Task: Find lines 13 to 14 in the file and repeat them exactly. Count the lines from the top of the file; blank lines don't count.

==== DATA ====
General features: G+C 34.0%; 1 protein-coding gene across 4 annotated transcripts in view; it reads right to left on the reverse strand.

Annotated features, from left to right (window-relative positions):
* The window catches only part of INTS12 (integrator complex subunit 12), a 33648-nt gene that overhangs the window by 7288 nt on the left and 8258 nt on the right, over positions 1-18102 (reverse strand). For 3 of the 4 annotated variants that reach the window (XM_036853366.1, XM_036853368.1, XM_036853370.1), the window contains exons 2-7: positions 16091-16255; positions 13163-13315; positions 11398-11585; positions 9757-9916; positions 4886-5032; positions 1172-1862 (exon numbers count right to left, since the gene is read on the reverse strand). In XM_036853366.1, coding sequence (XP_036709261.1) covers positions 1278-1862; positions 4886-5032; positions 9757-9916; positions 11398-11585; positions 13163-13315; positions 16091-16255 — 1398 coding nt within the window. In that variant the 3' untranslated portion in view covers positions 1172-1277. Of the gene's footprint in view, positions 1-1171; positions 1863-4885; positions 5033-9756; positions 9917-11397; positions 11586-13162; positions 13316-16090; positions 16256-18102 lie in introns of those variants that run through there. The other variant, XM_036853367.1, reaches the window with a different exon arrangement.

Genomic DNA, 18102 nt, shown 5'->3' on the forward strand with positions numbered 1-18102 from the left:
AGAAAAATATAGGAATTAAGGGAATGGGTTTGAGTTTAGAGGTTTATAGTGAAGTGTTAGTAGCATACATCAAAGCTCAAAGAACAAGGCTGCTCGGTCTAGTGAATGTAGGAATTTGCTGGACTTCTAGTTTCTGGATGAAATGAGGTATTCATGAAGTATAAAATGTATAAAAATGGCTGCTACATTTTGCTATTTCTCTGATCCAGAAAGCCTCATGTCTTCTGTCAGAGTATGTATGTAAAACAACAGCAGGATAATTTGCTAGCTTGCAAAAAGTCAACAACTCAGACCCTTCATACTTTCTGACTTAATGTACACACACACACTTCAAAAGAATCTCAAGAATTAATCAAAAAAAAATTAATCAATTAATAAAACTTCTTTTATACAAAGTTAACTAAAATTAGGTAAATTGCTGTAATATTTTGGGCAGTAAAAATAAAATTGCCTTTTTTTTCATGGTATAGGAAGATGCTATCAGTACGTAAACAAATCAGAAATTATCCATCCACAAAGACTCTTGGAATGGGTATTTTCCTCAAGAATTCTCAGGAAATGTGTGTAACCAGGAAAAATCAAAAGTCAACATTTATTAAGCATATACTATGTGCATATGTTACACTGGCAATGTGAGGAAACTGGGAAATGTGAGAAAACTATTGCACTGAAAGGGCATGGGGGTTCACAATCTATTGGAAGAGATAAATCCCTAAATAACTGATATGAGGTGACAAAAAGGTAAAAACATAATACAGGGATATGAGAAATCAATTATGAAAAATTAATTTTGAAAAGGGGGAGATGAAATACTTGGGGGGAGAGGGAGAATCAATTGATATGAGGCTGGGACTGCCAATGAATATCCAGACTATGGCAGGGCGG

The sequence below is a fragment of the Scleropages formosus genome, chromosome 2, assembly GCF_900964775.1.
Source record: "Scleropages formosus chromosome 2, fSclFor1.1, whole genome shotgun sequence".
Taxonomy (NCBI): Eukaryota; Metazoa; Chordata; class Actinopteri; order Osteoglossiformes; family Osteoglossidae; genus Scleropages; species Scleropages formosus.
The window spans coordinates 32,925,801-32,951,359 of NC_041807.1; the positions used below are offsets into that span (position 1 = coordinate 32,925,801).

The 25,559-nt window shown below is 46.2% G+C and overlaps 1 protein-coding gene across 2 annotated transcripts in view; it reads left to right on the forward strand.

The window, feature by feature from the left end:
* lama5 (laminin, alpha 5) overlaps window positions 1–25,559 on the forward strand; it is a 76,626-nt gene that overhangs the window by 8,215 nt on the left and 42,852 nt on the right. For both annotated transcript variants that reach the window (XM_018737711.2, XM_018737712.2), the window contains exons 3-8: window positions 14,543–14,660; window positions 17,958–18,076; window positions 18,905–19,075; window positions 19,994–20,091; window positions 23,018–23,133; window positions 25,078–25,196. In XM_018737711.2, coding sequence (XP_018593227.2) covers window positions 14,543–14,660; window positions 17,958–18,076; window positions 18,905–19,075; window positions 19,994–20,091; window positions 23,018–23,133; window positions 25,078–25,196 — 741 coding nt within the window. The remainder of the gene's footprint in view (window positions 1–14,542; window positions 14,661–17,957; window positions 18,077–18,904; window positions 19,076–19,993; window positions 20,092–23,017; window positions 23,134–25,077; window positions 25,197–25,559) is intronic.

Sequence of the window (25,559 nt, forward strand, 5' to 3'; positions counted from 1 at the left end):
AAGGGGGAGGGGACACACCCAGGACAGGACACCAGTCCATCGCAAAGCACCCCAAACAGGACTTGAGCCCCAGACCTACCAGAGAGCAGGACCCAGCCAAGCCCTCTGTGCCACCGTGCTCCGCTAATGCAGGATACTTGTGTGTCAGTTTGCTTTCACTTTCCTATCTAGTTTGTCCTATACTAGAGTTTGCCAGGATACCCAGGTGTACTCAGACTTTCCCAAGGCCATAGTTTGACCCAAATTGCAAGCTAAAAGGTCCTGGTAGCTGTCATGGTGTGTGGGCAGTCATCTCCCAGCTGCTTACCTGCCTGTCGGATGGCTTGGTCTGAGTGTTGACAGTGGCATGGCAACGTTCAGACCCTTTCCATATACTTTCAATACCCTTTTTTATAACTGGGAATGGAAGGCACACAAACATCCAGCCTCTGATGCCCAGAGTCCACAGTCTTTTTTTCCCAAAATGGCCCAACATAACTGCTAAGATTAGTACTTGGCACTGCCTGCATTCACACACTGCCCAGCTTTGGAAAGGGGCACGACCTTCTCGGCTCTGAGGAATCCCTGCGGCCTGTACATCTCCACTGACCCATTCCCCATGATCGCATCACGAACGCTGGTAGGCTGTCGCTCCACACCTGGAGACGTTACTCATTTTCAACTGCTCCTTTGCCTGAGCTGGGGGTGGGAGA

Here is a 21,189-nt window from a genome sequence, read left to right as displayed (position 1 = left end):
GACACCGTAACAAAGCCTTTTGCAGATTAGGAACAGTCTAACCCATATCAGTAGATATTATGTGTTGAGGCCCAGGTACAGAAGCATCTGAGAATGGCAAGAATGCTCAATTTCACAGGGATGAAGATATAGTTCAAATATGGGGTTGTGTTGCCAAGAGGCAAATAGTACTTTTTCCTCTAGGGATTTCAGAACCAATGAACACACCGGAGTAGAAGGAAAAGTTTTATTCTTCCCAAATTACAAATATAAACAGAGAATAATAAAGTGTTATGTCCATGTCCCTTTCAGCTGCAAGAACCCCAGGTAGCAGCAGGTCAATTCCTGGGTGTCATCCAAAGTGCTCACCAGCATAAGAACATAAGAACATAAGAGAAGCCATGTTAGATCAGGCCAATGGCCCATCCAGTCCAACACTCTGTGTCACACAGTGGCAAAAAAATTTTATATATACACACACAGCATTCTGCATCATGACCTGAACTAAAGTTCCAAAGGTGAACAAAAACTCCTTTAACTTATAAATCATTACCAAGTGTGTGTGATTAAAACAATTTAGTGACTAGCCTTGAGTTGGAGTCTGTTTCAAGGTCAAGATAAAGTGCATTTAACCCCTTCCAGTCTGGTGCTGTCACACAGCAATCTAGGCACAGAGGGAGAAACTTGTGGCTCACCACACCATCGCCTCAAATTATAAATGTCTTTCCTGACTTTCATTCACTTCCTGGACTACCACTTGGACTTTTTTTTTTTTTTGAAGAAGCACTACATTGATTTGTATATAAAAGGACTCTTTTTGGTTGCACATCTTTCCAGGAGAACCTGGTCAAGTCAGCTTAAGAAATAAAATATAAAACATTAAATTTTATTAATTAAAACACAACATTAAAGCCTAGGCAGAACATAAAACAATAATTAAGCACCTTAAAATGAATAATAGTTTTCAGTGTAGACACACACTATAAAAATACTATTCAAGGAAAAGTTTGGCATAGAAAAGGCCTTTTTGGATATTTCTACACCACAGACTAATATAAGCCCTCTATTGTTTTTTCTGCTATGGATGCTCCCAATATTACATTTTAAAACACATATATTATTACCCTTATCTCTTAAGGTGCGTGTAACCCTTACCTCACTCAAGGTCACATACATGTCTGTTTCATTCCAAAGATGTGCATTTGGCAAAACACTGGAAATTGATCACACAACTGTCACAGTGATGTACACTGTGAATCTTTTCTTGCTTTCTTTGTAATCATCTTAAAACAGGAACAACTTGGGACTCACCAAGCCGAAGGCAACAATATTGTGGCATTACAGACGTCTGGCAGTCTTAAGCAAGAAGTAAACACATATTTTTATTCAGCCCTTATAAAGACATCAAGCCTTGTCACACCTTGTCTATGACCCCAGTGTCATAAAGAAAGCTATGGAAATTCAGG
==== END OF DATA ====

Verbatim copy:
Sequence of the window (25,559 nt, forward strand, 5' to 3'; positions counted from 1 at the left end):
AAGGGGGAGGGGACACACCCAGGACAGGACACCAGTCCATCGCAAAGCACCCCAAACAGGACTTGAGCCCCAGACCTACCAGAGAGCAGGACCCAGCCAAGCCCTCTGTGCCACCGTGCTCCGCTAATGCAGGATACTTGTGTGTCAGTTTGCTTTCACTTTCCTATCTAGTTTGTCCTATACTAGAGTTTGCCAGGATACCCAGGTGTACTCAGACTTTCCCAAGGCCATAGTTTGACCCAAATTGCAAGCTAAAAGGTCCTGGTAGCTGTCATGGTGTGTGGGCAGTCATCTCCCAGCTGCTTACCTGCCTGTCGGATGGCTTGGTCTGAGTGTTGACAGTGGCATGGCAACGTTCAGACCCTTTCCATATACTTTCAATACCCTTTTTTATAACTGGGAATGGAAGGCACACAAACATCCAGCCTCTGATGCCCAGAGTCCACAGTCTTTTTTTCCCAAAATGGCCCAACATAACTGCTAAGATTAGTACTTGGCACTGCCTGCATTCACACACTGCCCAGCTTTGGAAAGGGGCACGACCTTCTCGGCTCTGAGGAATCCCTGCGGCCTGTACATCTCCACTGACCCATTCCCCATGATCGCATCACGAACGCTGGTAGGCTGTCGCTCCACACCTGGAGACGTTACTCATTTTCAACTGCTCCTTTGCCTGAGCTGGGGGTGGGAGA